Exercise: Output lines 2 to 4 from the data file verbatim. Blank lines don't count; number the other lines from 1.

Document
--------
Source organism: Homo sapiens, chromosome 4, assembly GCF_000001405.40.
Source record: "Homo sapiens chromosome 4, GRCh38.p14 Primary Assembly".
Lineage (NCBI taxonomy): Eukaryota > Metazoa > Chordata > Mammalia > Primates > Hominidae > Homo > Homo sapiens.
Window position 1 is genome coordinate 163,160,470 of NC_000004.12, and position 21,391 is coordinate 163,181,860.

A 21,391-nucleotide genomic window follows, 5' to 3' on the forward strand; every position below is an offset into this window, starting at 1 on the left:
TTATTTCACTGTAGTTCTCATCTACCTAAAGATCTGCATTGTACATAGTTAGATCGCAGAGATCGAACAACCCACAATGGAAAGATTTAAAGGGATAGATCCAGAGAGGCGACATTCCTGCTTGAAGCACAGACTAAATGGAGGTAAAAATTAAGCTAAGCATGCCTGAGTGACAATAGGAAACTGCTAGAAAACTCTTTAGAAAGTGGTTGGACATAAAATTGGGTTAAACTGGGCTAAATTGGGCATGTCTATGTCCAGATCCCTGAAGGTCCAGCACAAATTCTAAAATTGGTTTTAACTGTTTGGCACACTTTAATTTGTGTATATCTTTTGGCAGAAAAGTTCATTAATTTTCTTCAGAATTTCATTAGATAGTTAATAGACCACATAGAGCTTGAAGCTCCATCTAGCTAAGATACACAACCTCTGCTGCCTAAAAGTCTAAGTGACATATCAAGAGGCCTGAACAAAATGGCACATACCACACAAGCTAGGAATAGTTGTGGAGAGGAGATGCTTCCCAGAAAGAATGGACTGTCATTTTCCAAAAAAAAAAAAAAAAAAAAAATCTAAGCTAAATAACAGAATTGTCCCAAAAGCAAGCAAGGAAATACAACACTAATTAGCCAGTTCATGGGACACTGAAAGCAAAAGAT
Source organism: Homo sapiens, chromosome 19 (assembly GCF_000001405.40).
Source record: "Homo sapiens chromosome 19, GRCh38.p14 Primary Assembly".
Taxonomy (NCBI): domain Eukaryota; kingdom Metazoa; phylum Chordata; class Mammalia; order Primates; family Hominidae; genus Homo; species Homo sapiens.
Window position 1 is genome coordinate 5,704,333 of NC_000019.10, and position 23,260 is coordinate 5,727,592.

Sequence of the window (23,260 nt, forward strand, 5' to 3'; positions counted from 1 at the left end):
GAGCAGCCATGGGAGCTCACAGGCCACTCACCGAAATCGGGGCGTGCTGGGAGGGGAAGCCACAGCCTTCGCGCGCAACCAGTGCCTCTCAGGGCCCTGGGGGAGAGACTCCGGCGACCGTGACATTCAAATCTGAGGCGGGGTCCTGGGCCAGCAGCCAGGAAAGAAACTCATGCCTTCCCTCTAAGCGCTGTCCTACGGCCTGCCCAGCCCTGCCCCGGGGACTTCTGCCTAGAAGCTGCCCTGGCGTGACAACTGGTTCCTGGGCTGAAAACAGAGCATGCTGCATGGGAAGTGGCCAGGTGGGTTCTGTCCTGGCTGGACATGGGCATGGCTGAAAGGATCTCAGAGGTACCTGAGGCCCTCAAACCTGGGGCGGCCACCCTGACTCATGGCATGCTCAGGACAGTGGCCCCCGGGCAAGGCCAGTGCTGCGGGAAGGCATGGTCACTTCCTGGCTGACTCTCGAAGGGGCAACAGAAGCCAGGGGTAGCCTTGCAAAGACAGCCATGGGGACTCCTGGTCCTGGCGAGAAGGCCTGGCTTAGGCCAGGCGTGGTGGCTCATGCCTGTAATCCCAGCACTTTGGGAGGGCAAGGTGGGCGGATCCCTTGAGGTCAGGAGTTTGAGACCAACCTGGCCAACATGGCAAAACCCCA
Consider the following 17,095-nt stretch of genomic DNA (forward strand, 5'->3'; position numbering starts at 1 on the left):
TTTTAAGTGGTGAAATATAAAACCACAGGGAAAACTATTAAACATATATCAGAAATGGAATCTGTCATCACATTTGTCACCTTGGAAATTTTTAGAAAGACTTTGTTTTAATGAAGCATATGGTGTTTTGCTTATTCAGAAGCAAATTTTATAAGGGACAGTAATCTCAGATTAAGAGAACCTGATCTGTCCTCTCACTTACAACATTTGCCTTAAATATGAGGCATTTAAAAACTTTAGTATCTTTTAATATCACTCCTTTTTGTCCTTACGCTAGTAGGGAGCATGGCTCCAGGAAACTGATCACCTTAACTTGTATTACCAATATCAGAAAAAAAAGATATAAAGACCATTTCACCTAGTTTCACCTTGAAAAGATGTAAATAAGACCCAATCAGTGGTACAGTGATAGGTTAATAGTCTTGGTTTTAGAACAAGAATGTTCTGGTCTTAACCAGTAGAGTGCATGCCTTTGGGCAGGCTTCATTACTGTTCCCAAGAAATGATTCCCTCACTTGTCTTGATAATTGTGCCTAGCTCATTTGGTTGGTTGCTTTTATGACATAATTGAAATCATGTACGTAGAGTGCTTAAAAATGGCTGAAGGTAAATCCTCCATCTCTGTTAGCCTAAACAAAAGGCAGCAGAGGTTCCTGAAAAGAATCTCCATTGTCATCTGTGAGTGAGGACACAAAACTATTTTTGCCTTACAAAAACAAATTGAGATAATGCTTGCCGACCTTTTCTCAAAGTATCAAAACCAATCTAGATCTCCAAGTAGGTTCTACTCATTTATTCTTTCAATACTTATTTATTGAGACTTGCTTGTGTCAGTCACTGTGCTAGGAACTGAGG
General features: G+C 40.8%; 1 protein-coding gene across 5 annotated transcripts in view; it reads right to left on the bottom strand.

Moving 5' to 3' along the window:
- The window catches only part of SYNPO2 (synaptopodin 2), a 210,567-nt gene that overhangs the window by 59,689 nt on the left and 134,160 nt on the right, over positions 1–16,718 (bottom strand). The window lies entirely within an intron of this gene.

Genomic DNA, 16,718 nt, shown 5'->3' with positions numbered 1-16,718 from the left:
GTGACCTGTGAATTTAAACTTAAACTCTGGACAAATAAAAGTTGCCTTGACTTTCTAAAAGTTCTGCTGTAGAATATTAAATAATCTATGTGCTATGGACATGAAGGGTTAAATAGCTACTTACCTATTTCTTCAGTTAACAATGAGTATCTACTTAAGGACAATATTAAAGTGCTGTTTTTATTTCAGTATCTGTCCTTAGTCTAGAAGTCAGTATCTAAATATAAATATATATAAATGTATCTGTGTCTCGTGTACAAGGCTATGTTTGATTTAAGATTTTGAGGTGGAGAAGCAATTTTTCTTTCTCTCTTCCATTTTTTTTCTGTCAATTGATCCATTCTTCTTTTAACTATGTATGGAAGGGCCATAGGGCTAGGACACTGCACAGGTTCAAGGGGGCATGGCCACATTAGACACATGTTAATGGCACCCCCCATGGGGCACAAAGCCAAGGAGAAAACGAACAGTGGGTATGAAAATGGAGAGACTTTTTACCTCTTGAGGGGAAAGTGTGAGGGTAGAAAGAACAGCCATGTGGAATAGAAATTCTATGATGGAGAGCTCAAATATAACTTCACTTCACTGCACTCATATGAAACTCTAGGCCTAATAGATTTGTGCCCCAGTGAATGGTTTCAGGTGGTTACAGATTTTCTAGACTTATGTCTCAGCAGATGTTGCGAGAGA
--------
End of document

Source record: "Homo sapiens chromosome 4, GRCh38.p14 Primary Assembly".
Lineage (NCBI taxonomy): Eukaryota > Metazoa > Chordata > Mammalia > Primates > Hominidae > Homo > Homo sapiens.
Window position 1 is genome coordinate 163,160,470 of NC_000004.12, and position 21,391 is coordinate 163,181,860.